October Album review – catching up with Bombay Bicycle Club and the Antlers

We’ll have an early October music review as we focused purely on Ms Marling last month. ..

You know the story - young indie band release well received first album, tour for 18 months, release second album, no-one buys it, they disappear back to university, the dole or to tend bars.

Bombay Bicycle Club looked like candidates for this as 19 year old north London kids in 2009 when they released  “I had the blue but I shook them loose.”. But then, only a year later, they started challenging the stereotype, with “Flaws”, an acoustic, indie-folk album that showed some real song writing talent and a brave approach.  And their new recording, “A Different Kind of Fix” confirms that this isn’t a band about to disappear - this is a band that could well be around for a long, long time and make a lot of friends.

It’s ‘mature indie’ if we can coin a genre, drawing on the Flaws acoustic sound at times, but with plenty of heft at times, full of hooks in both the vocals and through use of clever guitar and keyboard lines that often interweave with the vocals. If I have one small criticism – they could do with one or two really big Glasto-headliner- audience-join-in type tunes – a “Yellow” or “One Day Like This”. Because they could be headlining very big gigs pretty soon, I reckon.

But “Shuffle” and “How can you swallow so much sleep” will get into your head quickly, and the last two tracks show they have room to develop further. “Favourite Day” is a mid-tempo piano, strings and percussion driven song with a Beatles feel and a great tune.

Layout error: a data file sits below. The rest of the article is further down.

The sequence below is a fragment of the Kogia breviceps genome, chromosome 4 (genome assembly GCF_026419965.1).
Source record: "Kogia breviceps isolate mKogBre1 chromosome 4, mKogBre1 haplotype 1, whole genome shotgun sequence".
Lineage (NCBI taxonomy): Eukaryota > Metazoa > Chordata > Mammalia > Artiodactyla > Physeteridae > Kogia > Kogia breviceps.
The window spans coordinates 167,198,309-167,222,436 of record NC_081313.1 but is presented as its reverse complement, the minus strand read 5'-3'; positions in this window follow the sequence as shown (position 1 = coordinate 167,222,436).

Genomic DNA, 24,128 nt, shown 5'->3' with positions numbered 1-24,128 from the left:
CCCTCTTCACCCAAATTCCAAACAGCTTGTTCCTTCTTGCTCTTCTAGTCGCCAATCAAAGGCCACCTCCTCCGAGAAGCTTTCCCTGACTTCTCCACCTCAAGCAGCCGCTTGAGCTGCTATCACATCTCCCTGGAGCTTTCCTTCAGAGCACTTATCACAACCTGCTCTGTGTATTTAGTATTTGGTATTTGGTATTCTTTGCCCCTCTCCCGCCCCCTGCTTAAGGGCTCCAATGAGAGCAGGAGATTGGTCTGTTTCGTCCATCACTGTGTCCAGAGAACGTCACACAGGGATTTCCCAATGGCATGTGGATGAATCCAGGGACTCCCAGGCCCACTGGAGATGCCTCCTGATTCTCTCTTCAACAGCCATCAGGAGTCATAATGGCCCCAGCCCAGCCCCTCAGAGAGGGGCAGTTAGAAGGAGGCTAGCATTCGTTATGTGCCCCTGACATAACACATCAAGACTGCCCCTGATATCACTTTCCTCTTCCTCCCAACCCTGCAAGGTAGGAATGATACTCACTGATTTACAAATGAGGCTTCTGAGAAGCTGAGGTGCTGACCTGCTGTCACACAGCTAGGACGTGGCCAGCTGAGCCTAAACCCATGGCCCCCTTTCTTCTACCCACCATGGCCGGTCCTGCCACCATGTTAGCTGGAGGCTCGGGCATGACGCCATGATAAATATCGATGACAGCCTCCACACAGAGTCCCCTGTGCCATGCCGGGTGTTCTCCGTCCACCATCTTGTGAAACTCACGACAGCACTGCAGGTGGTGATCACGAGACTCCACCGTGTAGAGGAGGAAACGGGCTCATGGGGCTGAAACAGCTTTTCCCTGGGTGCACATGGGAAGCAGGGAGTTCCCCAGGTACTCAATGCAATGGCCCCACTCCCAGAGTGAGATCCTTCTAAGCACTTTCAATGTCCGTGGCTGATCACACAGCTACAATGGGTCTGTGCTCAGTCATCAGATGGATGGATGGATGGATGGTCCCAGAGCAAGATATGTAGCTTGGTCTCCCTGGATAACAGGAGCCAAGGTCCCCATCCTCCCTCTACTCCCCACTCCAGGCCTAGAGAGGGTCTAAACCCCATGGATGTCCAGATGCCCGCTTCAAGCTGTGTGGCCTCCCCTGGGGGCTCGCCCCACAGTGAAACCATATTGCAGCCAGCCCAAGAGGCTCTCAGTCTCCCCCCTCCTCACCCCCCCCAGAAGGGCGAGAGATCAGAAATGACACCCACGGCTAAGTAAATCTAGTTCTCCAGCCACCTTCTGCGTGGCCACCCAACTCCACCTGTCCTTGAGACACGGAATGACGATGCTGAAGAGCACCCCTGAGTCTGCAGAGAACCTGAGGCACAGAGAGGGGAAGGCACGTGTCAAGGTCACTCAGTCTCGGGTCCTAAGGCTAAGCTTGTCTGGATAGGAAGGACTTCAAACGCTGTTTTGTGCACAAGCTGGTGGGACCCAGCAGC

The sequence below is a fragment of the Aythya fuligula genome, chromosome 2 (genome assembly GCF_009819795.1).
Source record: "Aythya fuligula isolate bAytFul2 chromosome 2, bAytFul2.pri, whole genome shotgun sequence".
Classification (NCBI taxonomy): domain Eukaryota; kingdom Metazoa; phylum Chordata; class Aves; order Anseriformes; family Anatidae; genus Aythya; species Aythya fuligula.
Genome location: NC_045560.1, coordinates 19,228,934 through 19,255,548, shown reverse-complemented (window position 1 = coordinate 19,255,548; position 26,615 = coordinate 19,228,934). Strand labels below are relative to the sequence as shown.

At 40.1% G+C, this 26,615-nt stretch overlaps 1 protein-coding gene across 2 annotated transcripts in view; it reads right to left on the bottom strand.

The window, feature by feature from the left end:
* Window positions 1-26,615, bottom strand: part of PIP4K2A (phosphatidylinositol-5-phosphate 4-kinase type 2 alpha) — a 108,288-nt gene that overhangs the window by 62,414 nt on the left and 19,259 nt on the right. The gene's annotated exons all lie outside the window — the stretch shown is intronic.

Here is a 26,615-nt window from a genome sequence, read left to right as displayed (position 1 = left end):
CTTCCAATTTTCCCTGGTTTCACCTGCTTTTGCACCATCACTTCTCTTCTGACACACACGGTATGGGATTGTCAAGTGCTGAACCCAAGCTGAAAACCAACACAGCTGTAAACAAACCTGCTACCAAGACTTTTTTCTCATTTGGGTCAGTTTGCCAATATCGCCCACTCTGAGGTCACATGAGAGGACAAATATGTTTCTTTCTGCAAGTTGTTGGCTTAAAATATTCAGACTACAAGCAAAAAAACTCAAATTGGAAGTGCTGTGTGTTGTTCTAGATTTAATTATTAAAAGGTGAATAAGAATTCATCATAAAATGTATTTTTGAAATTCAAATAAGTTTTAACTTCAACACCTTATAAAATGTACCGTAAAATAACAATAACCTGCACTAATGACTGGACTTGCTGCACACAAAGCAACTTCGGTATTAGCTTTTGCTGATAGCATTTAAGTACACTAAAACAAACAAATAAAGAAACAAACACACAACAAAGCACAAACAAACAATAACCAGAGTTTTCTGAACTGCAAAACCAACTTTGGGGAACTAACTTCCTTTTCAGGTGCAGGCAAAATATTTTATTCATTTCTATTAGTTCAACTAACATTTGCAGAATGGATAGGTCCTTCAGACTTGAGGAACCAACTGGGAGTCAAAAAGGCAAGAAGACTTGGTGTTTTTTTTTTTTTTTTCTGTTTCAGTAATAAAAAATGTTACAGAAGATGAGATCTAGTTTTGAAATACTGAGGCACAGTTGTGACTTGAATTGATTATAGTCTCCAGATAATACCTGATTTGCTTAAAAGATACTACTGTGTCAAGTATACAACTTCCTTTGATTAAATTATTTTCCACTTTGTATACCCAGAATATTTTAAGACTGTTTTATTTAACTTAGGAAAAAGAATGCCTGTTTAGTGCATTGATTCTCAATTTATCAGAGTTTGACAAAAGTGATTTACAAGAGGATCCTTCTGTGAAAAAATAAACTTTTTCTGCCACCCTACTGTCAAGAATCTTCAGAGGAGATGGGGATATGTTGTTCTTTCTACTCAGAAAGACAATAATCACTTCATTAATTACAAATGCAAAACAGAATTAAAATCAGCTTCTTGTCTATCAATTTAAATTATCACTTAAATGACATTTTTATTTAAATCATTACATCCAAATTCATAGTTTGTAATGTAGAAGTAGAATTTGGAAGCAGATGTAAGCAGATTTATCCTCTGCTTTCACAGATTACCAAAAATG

“Still” is even better. It’s a simple but emotional and haunting piano ballad that sounds like the track Radiohead left off Kid A because it was too listenable.  So there’s potential to go in some interesting future  directions, but this is already one of the most impressive albums of the year.  9/10

I’m cheating here – this has been out for a few months, but I have to review it because not only were the Antlers an absolute Reading festival highlight, but “Burst Apart” is a dead cert for our top10 of 2011. This is that rare thing, an album that is good to listen to first time through, but grows in depth and interest the more you listen to it.

It’s hard to categorise – at times, it is almost Crowded House pop-rock with beautiful tunes; then it can get into a Wild Beasts / Yeasayer slightly dance-indie vibe. Then there are moments (like Parentheses) when it goes of into a disturbing electronic landscape that is far from “pop music” and probably most resembles Radiohead in fairly challenging mode.  When it all comes together, as in “No Widows” or “I don’t want love” it’s an extraordinarily warm, moving and uplifting noise.   The words are important too – but it is never a difficult listen; it can be enjoyed as background music or as a 100% focused headphones listen.  It’s another 9/10 and, like the BBC album above, will be high in our end of year list.

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